Below is a lot of different parts in what Univ of Illinois’s NCSA facility is building to host the IBM Blue Waters Super Computer. I’ve seen lots of people talk about energy efficiency and cost savings. But, the things that got my attention is the fact is this facility dropped the UPS feature and it is built for $3mil per mW for a 24 mW facility.
How can this be done? I think a key contributor is IBM’s computer architects were involved to help make sure the building was designed to Blue Waters needs.
Maybe one of these days I can visit the facility in
ChicagoUrbana-Champaign, but I can learn a lot just from the knowing where to look for information on the web.
Cnet news has an article IBM’s Blue Water super computer at University of Illinois National Center for Supercomputing (NCSA). But this article doesn’t have much details about the building. I’ve had a few discussions with IBM’s supercomputing folks and I knew they have put a lot of work into the buildings, but it can be sometimes hard to get the information. The good thing is given the project is run by Univ of Illinois there is public information you can get to like here.
By William Kramer
Deputy Project Director, Blue Waters
The computational science and engineering community requires five attributes from the systems they use and the facilities that provide those systems. These attributes deliver systems that efficiently and productively enhance the scientists' ability to achieve novel results. They are performance, effectiveness, reliability, consistency, and usability (which I refer to as the PERCU method). This is a holistic, user-based approach to developing and assessing computing systems, in particular HPC systems. The method enables organizations to use flexible metrics to assess the features and functions of HPC systems and, if they choose to purchase systems, assess them against the requirements negotiated with the vendor.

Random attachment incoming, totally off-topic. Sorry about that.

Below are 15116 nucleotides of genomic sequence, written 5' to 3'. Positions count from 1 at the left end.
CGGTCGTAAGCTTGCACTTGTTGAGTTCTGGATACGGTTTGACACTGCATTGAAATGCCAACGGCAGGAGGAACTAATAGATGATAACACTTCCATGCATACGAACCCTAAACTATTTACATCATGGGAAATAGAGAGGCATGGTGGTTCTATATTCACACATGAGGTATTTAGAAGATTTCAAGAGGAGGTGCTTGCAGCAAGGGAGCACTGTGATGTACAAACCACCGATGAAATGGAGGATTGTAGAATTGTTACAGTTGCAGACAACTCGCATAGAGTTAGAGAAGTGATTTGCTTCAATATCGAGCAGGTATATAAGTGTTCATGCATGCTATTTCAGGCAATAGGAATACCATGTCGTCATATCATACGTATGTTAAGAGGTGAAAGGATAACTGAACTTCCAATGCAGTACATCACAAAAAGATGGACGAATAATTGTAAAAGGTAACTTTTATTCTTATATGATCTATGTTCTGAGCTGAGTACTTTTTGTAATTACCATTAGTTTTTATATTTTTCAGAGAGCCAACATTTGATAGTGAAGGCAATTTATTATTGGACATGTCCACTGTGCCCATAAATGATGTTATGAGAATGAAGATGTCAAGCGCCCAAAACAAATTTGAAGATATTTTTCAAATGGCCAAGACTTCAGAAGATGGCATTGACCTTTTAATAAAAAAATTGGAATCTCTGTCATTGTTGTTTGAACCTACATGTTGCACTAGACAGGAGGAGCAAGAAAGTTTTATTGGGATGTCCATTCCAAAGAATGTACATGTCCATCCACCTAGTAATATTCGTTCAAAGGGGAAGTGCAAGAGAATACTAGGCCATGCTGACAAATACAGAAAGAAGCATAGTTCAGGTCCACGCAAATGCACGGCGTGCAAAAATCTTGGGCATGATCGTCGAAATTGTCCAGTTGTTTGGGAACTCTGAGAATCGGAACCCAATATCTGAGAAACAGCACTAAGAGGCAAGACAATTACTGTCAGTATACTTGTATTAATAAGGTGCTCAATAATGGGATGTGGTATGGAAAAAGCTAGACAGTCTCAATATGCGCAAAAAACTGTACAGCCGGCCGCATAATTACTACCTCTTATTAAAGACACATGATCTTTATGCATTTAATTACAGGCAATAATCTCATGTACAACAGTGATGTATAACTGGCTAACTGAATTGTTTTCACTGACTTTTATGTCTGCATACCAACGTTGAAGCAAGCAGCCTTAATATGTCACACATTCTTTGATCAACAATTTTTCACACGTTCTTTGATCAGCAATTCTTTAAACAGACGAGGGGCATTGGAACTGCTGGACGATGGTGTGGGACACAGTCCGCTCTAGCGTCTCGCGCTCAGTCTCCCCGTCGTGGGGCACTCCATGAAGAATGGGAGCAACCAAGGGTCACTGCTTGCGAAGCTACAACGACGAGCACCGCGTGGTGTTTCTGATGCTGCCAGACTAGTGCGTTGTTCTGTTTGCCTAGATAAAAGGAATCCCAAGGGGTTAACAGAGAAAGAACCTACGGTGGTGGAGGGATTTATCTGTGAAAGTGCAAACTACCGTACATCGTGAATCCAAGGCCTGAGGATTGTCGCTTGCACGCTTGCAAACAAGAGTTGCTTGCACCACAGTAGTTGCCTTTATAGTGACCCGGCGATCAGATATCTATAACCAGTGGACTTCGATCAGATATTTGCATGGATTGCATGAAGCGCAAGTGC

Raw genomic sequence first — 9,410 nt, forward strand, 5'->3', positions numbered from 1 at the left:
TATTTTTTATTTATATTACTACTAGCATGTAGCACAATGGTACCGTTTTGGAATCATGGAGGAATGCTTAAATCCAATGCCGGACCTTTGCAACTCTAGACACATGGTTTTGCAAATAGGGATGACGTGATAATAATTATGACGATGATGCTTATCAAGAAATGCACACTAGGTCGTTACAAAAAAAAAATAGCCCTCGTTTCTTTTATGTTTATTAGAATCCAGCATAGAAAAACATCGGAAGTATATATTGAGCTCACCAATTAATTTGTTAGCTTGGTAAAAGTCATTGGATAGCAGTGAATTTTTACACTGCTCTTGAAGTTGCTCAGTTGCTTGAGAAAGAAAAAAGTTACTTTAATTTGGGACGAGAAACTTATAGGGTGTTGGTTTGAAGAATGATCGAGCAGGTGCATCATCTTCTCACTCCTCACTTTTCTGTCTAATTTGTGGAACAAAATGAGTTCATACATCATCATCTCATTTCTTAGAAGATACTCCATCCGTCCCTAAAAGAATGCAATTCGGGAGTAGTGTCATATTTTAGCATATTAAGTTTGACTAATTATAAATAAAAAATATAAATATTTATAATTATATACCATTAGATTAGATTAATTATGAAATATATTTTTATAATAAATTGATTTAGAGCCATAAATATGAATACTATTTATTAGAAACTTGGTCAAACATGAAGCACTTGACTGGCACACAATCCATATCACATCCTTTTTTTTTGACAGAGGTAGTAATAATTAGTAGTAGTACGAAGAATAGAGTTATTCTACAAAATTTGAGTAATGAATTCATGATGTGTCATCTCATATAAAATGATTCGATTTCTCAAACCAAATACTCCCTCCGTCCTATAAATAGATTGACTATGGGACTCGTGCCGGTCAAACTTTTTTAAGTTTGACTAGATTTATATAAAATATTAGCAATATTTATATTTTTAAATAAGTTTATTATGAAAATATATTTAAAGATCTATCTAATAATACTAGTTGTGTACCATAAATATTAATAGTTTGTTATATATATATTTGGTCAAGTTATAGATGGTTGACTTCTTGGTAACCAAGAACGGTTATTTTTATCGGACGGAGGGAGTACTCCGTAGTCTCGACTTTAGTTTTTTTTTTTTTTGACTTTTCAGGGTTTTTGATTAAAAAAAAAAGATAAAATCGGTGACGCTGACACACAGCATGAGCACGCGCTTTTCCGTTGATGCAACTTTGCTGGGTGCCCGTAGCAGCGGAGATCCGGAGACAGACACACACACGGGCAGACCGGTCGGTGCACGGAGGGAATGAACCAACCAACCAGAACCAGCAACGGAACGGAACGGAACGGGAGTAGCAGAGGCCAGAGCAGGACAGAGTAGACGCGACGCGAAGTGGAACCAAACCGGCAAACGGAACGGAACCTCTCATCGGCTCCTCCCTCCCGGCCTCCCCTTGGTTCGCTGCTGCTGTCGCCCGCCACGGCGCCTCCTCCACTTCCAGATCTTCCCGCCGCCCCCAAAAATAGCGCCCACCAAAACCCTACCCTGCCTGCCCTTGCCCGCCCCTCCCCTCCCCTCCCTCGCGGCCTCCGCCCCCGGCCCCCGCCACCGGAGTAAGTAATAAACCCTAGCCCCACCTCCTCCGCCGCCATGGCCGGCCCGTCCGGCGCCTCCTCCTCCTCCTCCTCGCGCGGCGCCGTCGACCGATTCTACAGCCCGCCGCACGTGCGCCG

Here is a video of the raised floor above being built out.
But wanting more details I dug around for details about the site. Here are details about the site. Note the last paragraph. No UPS.
Energy efficiency is an integral part of the Blue Waters project and the Petascale Computing Facility. The facility will:
- Achieve LEED Silver certification, with LEED Gold as the goal.
- Rely heavily on more efficient water cooling for the systems it houses.
- Take advantage of an on-site tower to chill water for cooling the compute systems. This will reduce energy consumption by using the outside air to chill water during the cold winter months.
- Take advantage of the campus' highly reliable electricity supply, avoiding the need for the standard back-up Uninterruptible Power Supply (UPS). Eliminating the UPS saves equipment costs, minimizes floor space used, and increases energy efficiency because systems that employ a UPS convert AC to DC and back, incurring substantial energy losses.
Also, Blue Water uses water directly to the IT equipment.
And how does IBM keep this dense collection of ultrafast processors cool? In a word, water. "We actually went a bit further environmentally," said Ed Seminaro, an IBM Fellow who is involved with the University of Illinois project. "We took a lot of the infrastructure that's typically inside of the computer room for cooling and powering and moved the equivalent of that infrastructure right into that same cabinet with the server, storage, and interconnect hardware."